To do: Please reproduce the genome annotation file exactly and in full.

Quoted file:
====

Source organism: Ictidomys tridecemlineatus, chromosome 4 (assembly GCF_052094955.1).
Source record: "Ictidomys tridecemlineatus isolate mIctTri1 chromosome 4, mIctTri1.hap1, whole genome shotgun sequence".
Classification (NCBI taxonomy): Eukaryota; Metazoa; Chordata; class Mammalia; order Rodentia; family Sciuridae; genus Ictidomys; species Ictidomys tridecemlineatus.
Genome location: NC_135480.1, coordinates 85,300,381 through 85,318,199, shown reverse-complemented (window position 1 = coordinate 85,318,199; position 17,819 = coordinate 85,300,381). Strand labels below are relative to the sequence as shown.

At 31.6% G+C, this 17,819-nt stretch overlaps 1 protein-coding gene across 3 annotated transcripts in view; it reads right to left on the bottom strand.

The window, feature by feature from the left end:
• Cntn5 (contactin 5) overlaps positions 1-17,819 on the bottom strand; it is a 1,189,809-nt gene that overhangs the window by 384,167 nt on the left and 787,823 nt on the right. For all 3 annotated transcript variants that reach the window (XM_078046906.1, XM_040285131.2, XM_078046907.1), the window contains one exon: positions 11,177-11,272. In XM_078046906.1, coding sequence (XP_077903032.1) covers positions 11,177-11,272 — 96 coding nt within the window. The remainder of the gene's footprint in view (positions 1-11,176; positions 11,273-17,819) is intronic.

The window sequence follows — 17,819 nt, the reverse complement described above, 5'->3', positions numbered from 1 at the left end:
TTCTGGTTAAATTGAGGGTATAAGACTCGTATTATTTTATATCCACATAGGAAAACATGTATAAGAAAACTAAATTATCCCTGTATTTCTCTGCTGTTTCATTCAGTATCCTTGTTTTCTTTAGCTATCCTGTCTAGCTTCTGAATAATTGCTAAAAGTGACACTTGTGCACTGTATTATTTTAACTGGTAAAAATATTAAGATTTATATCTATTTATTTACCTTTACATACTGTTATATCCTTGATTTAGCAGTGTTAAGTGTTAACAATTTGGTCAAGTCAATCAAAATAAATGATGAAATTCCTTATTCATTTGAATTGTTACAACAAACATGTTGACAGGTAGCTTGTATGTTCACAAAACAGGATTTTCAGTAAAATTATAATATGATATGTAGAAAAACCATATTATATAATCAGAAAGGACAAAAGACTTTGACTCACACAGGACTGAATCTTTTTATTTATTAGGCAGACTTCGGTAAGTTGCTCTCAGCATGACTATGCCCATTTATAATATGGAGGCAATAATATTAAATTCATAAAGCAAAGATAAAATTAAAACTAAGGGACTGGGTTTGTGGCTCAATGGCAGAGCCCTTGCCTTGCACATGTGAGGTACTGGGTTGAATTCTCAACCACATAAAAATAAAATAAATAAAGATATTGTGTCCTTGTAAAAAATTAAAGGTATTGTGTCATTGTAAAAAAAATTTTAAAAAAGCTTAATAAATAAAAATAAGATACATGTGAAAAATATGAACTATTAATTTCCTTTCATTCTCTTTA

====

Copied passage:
Source organism: Ictidomys tridecemlineatus, chromosome 4 (assembly GCF_052094955.1).
Source record: "Ictidomys tridecemlineatus isolate mIctTri1 chromosome 4, mIctTri1.hap1, whole genome shotgun sequence".
Classification (NCBI taxonomy): Eukaryota; Metazoa; Chordata; class Mammalia; order Rodentia; family Sciuridae; genus Ictidomys; species Ictidomys tridecemlineatus.
Genome location: NC_135480.1, coordinates 85,300,381 through 85,318,199, shown reverse-complemented (window position 1 = coordinate 85,318,199; position 17,819 = coordinate 85,300,381). Strand labels below are relative to the sequence as shown.

At 31.6% G+C, this 17,819-nt stretch overlaps 1 protein-coding gene across 3 annotated transcripts in view; it reads right to left on the bottom strand.

The window, feature by feature from the left end:
• Cntn5 (contactin 5) overlaps positions 1-17,819 on the bottom strand; it is a 1,189,809-nt gene that overhangs the window by 384,167 nt on the left and 787,823 nt on the right. For all 3 annotated transcript variants that reach the window (XM_078046906.1, XM_040285131.2, XM_078046907.1), the window contains one exon: positions 11,177-11,272. In XM_078046906.1, coding sequence (XP_077903032.1) covers positions 11,177-11,272 — 96 coding nt within the window. The remainder of the gene's footprint in view (positions 1-11,176; positions 11,273-17,819) is intronic.

The window sequence follows — 17,819 nt, the reverse complement described above, 5'->3', positions numbered from 1 at the left end:
TTCTGGTTAAATTGAGGGTATAAGACTCGTATTATTTTATATCCACATAGGAAAACATGTATAAGAAAACTAAATTATCCCTGTATTTCTCTGCTGTTTCATTCAGTATCCTTGTTTTCTTTAGCTATCCTGTCTAGCTTCTGAATAATTGCTAAAAGTGACACTTGTGCACTGTATTATTTTAACTGGTAAAAATATTAAGATTTATATCTATTTATTTACCTTTACATACTGTTATATCCTTGATTTAGCAGTGTTAAGTGTTAACAATTTGGTCAAGTCAATCAAAATAAATGATGAAATTCCTTATTCATTTGAATTGTTACAACAAACATGTTGACAGGTAGCTTGTATGTTCACAAAACAGGATTTTCAGTAAAATTATAATATGATATGTAGAAAAACCATATTATATAATCAGAAAGGACAAAAGACTTTGACTCACACAGGACTGAATCTTTTTATTTATTAGGCAGACTTCGGTAAGTTGCTCTCAGCATGACTATGCCCATTTATAATATGGAGGCAATAATATTAAATTCATAAAGCAAAGATAAAATTAAAACTAAGGGACTGGGTTTGTGGCTCAATGGCAGAGCCCTTGCCTTGCACATGTGAGGTACTGGGTTGAATTCTCAACCACATAAAAATAAAATAAATAAAGATATTGTGTCCTTGTAAAAAATTAAAGGTATTGTGTCATTGTAAAAAAAATTTTAAAAAAGCTTAATAAATAAAAATAAGATACATGTGAAAAATATGAACTATTAATTTCCTTTCATTCTCTTTA